As researchers dig into the science behind obesity, particularly in young children, we are learning some interesting things. For example, a growing body of evidence shows that our microbiome, a word for the collective trillions of bacteria and other microbes that live in our gut, may be a factor in how our body handles fat. Our gut bacteria play a role in keeping us healthy. So, what happens to our children’s developing microbiome when they take antibiotics that kill some of these gut bacteria as well as those causing an infection? Could there be a link between antibiotics and childhood obesity?
PCORnet launched the Obesity Observational Study of the short- and long-term effects of antibiotics on childhood growth in 2015 to find answers. The journal Pediatrics published a manuscript that shares some of the study’s results.
A link, but a slight one
Researchers have previously come to conflicting conclusions as to whether antibiotics at a young age have potential to affect weight. That’s why the PCORnet Obesity Observational Study, the largest study to date on this topic, is so significant. The study team examined data from 362,550 children between the ages of 4 and 5 across 35 PCORnet partner institutions. They looked at a wide scope of factors, including diagnosis of chronic conditions, number of antibiotic prescriptions given to children, and the specific types of antibiotics given.
Researchers found that antibiotic use in children less than 2 years of age was associated with only a slightly higher body weight at age 5. Specifically, the effect was less than a pound difference in weight for children of average height and weight who received four or more courses of antibiotics, compared to children who received none.
“While this small difference in weight might not be important for individual decisions regarding antibiotic prescribing by doctors and parents, these data may serve, in a small way, to further encourage efforts to decrease antibiotic use,” Jason Block, MD, MPH, principal investigator for the study and associate professor of Population Medicine at the Harvard Pilgrim Health Care Institute and Harvard Medical School, said in a news release about the findings.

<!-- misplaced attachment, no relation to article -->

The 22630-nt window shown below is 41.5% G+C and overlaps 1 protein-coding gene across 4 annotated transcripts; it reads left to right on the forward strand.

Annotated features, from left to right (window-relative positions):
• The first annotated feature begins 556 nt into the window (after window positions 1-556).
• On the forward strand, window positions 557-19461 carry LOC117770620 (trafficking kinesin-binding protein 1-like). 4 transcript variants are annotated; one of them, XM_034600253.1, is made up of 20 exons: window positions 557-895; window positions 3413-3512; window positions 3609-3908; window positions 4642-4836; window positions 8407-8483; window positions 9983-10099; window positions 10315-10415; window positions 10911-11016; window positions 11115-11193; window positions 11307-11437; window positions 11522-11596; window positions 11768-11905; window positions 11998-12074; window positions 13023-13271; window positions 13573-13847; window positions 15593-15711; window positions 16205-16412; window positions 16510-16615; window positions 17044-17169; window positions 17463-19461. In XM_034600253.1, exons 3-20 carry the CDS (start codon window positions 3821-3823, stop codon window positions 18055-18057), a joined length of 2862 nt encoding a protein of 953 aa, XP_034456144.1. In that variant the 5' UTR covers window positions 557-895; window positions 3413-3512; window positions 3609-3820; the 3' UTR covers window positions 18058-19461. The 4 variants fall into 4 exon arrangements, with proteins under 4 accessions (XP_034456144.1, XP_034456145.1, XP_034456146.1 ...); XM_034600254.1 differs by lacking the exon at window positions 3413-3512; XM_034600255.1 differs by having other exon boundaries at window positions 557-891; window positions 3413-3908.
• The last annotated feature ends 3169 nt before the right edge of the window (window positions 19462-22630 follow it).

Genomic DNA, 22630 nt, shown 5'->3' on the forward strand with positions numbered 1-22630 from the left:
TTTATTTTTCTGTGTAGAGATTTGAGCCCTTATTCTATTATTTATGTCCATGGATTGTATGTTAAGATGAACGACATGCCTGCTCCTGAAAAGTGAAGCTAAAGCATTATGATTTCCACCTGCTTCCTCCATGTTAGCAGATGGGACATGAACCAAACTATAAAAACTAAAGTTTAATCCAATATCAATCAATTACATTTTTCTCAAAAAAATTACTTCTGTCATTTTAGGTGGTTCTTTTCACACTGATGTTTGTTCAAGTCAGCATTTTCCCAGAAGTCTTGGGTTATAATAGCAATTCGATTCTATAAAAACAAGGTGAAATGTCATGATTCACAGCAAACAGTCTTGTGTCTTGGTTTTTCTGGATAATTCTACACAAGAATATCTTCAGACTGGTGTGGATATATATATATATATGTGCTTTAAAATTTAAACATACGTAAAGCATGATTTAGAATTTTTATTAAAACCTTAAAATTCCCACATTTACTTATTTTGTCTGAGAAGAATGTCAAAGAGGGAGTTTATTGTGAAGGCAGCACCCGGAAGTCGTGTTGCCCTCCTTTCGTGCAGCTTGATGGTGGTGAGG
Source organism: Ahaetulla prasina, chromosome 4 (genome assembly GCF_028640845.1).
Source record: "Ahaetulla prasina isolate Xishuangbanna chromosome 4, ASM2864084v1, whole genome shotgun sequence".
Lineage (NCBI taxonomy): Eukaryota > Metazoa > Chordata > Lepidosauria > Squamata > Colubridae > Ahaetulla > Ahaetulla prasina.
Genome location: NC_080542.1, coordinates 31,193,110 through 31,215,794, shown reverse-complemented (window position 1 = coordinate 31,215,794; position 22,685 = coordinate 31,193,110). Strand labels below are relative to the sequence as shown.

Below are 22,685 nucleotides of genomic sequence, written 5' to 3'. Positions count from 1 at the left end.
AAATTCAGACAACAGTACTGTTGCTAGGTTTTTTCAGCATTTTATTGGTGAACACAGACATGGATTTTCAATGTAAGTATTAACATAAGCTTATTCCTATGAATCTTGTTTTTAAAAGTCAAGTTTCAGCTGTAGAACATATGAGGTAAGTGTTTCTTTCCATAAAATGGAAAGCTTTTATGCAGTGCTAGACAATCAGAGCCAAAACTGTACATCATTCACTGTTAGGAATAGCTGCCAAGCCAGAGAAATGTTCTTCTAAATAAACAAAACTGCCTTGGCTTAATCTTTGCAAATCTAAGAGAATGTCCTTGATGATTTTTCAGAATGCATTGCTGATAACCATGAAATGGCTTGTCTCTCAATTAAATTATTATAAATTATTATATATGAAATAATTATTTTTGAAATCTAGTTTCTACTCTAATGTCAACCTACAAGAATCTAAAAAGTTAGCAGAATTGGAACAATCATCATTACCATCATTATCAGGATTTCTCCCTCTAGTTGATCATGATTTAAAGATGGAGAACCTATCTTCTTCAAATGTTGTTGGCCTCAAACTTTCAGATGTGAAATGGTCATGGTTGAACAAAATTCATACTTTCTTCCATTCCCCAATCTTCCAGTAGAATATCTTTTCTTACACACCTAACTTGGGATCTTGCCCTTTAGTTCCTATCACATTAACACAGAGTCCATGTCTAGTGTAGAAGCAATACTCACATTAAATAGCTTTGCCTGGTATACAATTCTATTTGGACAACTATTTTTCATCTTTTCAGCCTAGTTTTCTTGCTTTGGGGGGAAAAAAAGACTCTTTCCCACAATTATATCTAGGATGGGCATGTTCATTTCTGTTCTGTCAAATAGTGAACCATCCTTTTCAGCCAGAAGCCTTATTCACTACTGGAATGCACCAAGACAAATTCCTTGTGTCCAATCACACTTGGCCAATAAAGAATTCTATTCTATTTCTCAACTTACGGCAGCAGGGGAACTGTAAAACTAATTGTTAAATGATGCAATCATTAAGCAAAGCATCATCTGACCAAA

A test of PCORnet’s capability
The Obesity Observational Study is one PCORnet’s first large studies. It demonstrates the network’s capacity for using large amounts of health data and patient partnerships to answer research questions. The study’s results are evidence of the PCORnet’s capability to deliver on its promise: research results that are faster, easier, less costly and, most importantly, relevant to patients’ needs.
Block said that the ability to conduct research with large, diverse populations in networks like PCORnet provides a critical opportunity to examine important research questions, no matter the outcome.
As the research community continues its efforts to unlock insights into childhood obesity, the PCORnet Obesity Observational Study results provide an important reference point and a stepping-stone to new discoveries.